The new normal: Humanitarian crisis and food production

In less than 30 years’ time, there will be 10 billion people to feed—an impossible challenge if significant attempts are not made to reverse current trends.

The international community has recently received a request from the UN for a record sum of money to come to the rescue of over 339 million victims of humanitarian crisis: For its operations in 2023, the organization puts its price tag at a staggering $51.5 billion.

And now a new report issued this week by the Food and Agriculture Organization of the United Nations (FAO) reveals that there is another looming crisis contributing to the humanitarian challenge: the world’s ability to nourish its ever-growing population.

“If agrifood systems remain on their current paths, the evidence points to a future characterized by persistent food insecurity, degrading resources, and unsustainable economic growth,” the report says.

As things stand already, at least 222 million people in 53 countries will face acute food insecurity by the end of 2022, while 45 million people in 37 countries risk starvation. The forecast is bleak: Increasing populations, urbanization, macroeconomic instability, poverty and inequalities, geopolitical tensions and conflicts, fiercer competition over natural resources, and climate change are leading the world towards a constant situation of humanitarian crisis.

In less than 30 years’ time, there will be 10 billion people to feed—an impossible challenge if significant attempts are not made to reverse current trends. Without broader socioeconomic and environmental change, the FAO claim, sustainable agrifood systems will be impossible to achieve, and millions will be trapped in permanent food poverty.

In ‘The Future of Food and Agriculture—Drivers and triggers for transformation,’ the FAO warns leaders that a lack of vision and a reliance on “quick fixes” will come at a high cost for everyone. The report points out that the world is “tremendously off track” to meet the SDGs, including agrifood targets.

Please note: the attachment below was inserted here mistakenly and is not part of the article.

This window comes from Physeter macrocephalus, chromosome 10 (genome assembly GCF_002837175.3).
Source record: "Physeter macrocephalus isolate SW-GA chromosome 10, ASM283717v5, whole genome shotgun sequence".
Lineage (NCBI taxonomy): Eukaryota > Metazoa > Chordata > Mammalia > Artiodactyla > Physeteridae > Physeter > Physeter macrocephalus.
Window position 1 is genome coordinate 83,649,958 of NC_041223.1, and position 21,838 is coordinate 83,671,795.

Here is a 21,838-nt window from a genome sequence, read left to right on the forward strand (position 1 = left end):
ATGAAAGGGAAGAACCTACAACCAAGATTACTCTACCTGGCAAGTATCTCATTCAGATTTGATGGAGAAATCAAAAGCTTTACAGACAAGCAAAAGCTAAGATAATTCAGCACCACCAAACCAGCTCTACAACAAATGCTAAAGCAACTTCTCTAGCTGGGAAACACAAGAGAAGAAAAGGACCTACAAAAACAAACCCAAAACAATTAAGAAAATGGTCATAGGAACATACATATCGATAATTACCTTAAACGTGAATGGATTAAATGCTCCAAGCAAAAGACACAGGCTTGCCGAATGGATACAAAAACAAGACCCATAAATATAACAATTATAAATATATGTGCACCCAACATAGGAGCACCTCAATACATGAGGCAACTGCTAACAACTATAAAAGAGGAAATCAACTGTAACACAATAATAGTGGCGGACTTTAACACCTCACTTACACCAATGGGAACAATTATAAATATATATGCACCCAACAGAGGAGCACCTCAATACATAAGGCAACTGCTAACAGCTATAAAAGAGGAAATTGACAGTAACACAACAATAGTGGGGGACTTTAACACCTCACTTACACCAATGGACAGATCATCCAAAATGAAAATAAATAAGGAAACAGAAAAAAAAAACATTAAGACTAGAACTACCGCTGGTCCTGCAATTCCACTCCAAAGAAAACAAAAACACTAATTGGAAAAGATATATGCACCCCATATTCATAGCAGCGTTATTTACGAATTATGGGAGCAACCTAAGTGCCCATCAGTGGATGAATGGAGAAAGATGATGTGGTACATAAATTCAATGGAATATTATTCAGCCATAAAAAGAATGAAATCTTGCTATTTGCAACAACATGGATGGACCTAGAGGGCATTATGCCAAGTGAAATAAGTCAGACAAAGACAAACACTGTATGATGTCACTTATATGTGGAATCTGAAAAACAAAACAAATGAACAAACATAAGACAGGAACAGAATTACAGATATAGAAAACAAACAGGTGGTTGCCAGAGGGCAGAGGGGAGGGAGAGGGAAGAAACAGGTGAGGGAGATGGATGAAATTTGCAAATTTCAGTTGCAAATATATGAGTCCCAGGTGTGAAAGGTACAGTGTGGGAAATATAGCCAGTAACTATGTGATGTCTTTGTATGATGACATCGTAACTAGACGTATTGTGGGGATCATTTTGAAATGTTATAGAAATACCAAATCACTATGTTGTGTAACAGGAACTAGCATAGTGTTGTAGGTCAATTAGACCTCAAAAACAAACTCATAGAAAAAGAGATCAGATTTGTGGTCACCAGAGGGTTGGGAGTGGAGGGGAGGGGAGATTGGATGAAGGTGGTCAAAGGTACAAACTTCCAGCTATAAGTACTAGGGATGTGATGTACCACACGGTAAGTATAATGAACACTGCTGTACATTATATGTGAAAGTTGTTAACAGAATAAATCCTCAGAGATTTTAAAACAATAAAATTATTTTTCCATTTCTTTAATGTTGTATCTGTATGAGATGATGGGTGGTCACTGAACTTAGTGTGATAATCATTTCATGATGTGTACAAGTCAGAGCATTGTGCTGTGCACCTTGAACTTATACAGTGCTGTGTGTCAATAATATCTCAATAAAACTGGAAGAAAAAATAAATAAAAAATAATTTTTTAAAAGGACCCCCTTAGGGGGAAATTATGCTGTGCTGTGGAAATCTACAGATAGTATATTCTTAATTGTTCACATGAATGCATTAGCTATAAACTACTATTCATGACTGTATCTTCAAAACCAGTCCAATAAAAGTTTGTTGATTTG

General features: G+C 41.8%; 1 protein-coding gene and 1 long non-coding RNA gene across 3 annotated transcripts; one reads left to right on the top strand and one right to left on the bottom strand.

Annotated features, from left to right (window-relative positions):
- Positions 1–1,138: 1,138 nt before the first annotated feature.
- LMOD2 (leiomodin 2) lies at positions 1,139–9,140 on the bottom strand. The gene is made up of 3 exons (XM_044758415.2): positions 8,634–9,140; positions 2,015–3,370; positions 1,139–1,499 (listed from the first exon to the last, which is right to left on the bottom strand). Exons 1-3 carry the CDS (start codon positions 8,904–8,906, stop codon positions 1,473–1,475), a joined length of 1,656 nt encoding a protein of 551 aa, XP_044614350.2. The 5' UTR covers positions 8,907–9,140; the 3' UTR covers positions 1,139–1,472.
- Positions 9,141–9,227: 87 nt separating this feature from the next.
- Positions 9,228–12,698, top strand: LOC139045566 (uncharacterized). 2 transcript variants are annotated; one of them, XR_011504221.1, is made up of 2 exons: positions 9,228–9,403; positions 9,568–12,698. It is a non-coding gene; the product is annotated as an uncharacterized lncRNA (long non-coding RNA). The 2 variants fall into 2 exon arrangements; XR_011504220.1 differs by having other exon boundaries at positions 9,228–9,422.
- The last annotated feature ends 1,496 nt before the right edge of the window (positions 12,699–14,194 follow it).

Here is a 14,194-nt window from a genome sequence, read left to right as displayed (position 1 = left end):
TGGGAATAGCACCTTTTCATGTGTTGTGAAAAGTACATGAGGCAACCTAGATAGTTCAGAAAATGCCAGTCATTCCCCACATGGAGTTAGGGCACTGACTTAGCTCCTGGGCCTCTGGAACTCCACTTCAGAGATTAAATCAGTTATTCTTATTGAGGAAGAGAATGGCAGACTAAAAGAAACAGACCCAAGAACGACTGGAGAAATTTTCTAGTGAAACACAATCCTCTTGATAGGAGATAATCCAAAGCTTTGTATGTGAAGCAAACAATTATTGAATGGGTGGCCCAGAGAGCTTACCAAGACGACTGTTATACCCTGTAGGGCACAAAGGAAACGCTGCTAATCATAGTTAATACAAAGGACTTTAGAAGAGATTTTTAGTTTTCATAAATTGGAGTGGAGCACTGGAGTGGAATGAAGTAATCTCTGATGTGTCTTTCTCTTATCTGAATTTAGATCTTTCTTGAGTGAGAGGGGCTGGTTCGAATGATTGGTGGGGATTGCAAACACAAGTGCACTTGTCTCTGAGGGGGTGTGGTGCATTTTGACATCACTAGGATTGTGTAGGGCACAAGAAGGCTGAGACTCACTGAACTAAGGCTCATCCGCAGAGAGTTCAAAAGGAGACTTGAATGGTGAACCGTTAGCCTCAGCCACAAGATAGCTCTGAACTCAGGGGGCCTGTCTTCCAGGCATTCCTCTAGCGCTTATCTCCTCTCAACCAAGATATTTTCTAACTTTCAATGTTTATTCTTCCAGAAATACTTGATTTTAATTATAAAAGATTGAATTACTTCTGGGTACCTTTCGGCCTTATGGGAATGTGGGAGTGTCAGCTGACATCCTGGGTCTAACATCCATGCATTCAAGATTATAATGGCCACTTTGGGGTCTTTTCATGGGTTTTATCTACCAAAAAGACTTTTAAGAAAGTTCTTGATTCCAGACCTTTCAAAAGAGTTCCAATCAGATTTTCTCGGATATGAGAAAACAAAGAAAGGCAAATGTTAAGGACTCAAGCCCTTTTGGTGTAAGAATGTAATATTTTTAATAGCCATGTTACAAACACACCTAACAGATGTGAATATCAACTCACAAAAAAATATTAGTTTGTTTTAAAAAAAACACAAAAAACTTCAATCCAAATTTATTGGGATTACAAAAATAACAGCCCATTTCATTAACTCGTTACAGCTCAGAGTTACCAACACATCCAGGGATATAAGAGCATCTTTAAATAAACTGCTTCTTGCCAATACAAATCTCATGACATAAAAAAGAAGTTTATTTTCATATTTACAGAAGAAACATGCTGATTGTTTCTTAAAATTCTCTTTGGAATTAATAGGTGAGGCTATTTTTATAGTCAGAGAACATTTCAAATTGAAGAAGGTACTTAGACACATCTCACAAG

A change in direction for production, consumption, and governance

For the FAO, a perpetuation of the current system is not an option. "Past conditions are no longer available to replicate the development formula adopted by current high-income countries [i.e., achieving power and status through empire-building]... Future global development patterns depend on the resolution of key questions: institutions providing solutions for sharing the ‘global commons’; the distribution of political power and wealth; and the resolution of the extensive inequalities present in today’s economies,” the report argues.

In the 440-page document, the FAO claims the urgent need to change course will require governments to implement public policies for the establishment of a new system of food production.

Consumers will need to be more responsible actors since they “hold the power to trigger transformative processes by shifting demand towards more environmentally and socially responsible, and nutritious products.” But this alone will not be enough. The transformation will require better income and wealth distribution and a new production pattern with innovative technologies and approaches.

“A change of mindset is needed—'more of the same' will lead the world to the point of no return,” argues the FAO. “As it fatally compromises agrifood systems, the short-termism era will inevitably end either abruptly, with inestimable costs for everyone, or with a gradual and costly transition instigated by a new mindset that prioritizes long-term objectives.”